The issues of childcare and early childhood education are of high importance to all North Dakotans, including the members of North Dakota United. We know that the ongoing shortage of childcare providers is preventing parents from joining or rejoining the workforce at a time when there are more than 18,000 unfilled jobs in North Dakota.
A recent study by North Dakota Kids Count has revealed that for full-time infant care, families can expect to pay between $7,600 and $9,500, which is roughly what it costs to pay the tuition for an undergraduate at UND or NDSU.
Fourteen counties in North Dakota meet less than 60% of the demand, and eight of these counties also experience high unemployment or poverty. Parents that need care during non-traditional hours find even fewer options.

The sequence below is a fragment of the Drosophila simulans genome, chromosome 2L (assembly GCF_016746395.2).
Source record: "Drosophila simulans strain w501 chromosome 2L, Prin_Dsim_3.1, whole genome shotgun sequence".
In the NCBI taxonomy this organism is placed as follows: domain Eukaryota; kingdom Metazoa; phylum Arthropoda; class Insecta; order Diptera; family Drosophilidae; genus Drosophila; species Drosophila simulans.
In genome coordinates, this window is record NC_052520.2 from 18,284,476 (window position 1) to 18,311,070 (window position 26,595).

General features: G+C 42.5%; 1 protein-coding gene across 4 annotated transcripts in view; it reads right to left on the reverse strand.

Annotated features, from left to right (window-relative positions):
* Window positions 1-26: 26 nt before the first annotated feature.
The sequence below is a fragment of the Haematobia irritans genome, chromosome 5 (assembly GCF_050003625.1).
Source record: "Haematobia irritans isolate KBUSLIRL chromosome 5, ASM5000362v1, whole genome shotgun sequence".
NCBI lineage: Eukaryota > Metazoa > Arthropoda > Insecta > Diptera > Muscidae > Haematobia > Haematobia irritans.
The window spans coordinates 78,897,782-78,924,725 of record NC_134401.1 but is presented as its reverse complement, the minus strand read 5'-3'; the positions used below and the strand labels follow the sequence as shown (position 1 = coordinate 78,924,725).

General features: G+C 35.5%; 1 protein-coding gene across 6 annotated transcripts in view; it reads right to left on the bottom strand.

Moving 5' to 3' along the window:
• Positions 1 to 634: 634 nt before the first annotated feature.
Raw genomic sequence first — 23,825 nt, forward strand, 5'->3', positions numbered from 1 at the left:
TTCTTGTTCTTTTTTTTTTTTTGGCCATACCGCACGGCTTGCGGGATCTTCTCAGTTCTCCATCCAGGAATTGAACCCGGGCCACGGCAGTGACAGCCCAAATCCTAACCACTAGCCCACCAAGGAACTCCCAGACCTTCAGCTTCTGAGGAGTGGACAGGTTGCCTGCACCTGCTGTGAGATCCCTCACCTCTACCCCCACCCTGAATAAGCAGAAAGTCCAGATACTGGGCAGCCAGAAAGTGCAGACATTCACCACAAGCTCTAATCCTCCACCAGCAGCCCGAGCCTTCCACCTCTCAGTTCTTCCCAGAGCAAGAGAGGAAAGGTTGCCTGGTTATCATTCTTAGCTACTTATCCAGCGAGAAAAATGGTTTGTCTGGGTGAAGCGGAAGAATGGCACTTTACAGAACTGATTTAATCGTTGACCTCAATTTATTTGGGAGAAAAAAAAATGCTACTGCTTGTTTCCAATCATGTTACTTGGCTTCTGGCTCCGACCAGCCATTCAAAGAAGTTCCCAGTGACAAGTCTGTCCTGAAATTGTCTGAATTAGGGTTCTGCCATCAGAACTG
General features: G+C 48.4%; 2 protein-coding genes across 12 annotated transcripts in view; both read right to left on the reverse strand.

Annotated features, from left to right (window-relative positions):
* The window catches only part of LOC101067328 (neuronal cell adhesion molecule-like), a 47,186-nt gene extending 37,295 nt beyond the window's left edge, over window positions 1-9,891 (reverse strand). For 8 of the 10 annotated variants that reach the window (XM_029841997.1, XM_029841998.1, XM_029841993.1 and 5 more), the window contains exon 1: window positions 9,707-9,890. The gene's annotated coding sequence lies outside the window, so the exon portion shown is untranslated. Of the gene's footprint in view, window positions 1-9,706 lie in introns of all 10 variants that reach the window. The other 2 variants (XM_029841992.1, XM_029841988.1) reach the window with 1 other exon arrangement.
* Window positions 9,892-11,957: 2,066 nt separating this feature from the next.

Only 3% of licensed programs are open during the weekends, 4% open during evenings, and 25% open during early morning hours. For families that do find care, the cost is often out of reach.
At the same time, child care businesses struggle to stay open and often must sacrifice worker pay to continue operating. Child care workers earn $24,150 per year if working full-time at the median wage of $11.61, just barely hovering above poverty level for a family of three.
After defeating Senate Bill 2301, a necessary $36 million dollar investment to stabilize North Dakota’s childcare workforce, the House introduced a more expansive childcare relief bill in House Bill 1540.
The bill provides investments in childcare assistance for working families, infant and toddler care, childcare employer cost-sharing, worker training, and additional needed relief for North Dakota families and childcare providers. The bill was introduced as a delayed bill on April 17, 2023. It passed through the House and Senate, and was concurred in the Senate. It was signed by the Governor on April 28, 2023.